When the Star Tribune’s Chris Serres began exploring the fast-growing home health and personal care industry in Minnesota, he was investigating fraud in Medicaid payments. What he found was rampant chaos and neglect. His and data editor Glenn Howatt’s work exposed the weaknesses in Minnesota’s home-care industry and its regulators. Their reporting, in the story “Unchecked Care,” earned the team the 2015 Silver Barlett & Steele Award.
Here’s how they conducted the investigation.
The state’s largest home care agency had quietly imploded and eventually filed bankruptcy. Many employees walked away from the clients they were supposed to care for because the company had stopped paying them. Patients on ventilators and feeding tubes felt abandoned. Other workers showed up when they could, although they often didn’t have the money to pay for gas to visit their clients.
Even though state officials knew that the company was failing, regulators failed to step in and find new sources of care for the firm’s 1,000 clients, who were often left without assistance for weeks at a time.
Often referred to as a “care system without walls,” home health and personal care is held out to be the future of health care. It offers the promise of letting patients heal at home and allowing the disabled to stay in their communities, rather than housing them in costly hospitals, nursing homes and residential institutions.
When Star Tribune reporter Chris Serres began his work with data editor Glenn Howatt, there was no extensive paper trail of regulatory surveys, inspections or complaint investigations.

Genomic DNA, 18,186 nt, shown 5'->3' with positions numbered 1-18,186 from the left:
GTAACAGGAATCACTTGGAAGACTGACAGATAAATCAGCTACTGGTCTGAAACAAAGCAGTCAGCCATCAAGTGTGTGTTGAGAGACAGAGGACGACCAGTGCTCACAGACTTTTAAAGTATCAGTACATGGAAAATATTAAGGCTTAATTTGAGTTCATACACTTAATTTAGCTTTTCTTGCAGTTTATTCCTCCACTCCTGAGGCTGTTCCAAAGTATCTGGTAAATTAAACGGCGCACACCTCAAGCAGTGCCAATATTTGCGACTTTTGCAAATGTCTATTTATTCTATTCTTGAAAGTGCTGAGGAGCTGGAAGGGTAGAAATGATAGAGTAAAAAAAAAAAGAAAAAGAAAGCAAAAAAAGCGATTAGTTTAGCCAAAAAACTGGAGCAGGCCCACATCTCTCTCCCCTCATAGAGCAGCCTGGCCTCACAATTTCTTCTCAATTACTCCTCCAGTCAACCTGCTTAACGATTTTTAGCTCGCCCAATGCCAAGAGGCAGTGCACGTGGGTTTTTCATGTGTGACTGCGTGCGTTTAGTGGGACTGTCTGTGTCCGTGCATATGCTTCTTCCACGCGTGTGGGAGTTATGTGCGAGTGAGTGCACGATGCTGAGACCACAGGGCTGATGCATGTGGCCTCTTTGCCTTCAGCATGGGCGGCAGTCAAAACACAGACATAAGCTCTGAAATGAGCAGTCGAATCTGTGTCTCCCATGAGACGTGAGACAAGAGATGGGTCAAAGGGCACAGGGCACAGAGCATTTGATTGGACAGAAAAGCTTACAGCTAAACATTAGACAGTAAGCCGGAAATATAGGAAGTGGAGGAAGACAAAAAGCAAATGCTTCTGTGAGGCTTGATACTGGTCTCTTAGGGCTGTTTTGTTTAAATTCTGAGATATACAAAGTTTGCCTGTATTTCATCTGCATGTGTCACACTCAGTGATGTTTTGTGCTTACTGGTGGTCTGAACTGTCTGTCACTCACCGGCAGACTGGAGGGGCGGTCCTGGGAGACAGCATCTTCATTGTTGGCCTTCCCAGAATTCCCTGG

Using the historic Medicaid enrollment records, however, Howatt discovered that the collapse of the state’s largest agency was not unusual. Of the 800 agencies that were enrolled with the state in 2009, one-third had shut down by 2014. State labor department records also showed that more than 100 home-health firms had more than $350,000 in unpaid-wages claims going back five years.
Also, unlike the rest of Minnesota’s nonprofit health care industry, home care agencies were primarily private companies that had little oversight by government agencies.
Lacking a detailed document paper trail, Serres relied on court records and a network of current and former agency employees, patients and patient advocates.
His reporting showed that as home health care has grown, its patient population has become sicker with more complex needs. But training of care aides is almost non-existent. The only barrier to entry is a brief online quiz with questions such as, “When talking to a 911 operator, do not hang up. True or false?”
Many aides perform complex procedures like inserting feeding tubes and cleaning infections to monitoring intravenous fluids. Faced with complex problems of clients in urgent need, most felt they had no choice but to perform tasks that were supposed to be done by a licensed nurse.
The reporters relied on the state’s Commerce Department, which regulates franchises. The home health industry in Minnesota increasingly resembles the fast food industry, run by owners who have little or no health care background. Regulatory filings showed an industry that had an intense interest in marketing, including a few firms that had cozy arrangements with placement firms to refer patients.
Serres’ and Howatt’s reporting shed new light on the practices of an industry that is now deeply ingrained in the personal lives of elderly Americans, and they held state regulators accountable for their failures to protect these vulnerable citizens and their families.
Their work has also caught the attention of elected officials. The series prompted state regulators to accelerate the use of background checks on home-care aides and to intensify their monitoring of financially troubled agencies.